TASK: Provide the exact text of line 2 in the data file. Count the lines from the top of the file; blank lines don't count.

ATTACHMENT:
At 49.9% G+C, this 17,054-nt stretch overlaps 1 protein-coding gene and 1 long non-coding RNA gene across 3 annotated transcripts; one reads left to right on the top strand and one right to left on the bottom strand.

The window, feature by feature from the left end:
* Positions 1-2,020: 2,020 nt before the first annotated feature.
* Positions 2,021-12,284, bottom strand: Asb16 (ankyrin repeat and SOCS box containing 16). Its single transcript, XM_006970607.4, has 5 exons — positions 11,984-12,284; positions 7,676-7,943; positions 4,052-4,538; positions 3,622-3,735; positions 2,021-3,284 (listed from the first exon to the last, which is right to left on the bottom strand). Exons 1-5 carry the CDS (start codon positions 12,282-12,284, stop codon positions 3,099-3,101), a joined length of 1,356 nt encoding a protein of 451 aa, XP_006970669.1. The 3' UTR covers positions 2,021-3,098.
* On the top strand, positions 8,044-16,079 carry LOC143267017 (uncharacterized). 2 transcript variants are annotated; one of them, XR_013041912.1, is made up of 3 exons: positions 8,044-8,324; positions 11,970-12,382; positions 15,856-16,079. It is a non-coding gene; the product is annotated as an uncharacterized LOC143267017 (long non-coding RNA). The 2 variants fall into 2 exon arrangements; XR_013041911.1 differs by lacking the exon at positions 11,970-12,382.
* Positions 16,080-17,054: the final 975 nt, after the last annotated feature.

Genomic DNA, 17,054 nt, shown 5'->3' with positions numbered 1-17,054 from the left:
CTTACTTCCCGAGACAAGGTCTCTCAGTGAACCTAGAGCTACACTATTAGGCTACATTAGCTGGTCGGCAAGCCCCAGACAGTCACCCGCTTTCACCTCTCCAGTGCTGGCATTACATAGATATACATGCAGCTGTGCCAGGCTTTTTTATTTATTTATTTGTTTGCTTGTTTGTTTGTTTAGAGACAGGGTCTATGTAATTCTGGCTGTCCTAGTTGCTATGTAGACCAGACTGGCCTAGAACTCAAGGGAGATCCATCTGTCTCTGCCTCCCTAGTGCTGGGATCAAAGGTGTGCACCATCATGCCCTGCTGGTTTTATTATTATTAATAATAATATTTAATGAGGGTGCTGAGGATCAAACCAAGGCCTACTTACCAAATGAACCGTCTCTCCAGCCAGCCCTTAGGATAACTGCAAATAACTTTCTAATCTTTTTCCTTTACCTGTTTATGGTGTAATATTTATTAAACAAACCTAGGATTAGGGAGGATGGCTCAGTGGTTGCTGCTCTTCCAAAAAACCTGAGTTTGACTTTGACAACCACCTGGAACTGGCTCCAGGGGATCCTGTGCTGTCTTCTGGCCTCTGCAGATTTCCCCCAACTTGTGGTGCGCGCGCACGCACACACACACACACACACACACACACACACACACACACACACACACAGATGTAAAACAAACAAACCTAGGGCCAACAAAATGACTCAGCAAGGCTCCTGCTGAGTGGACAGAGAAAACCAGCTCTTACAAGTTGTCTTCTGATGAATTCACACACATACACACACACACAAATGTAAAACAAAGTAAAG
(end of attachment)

The window, feature by feature from the left end: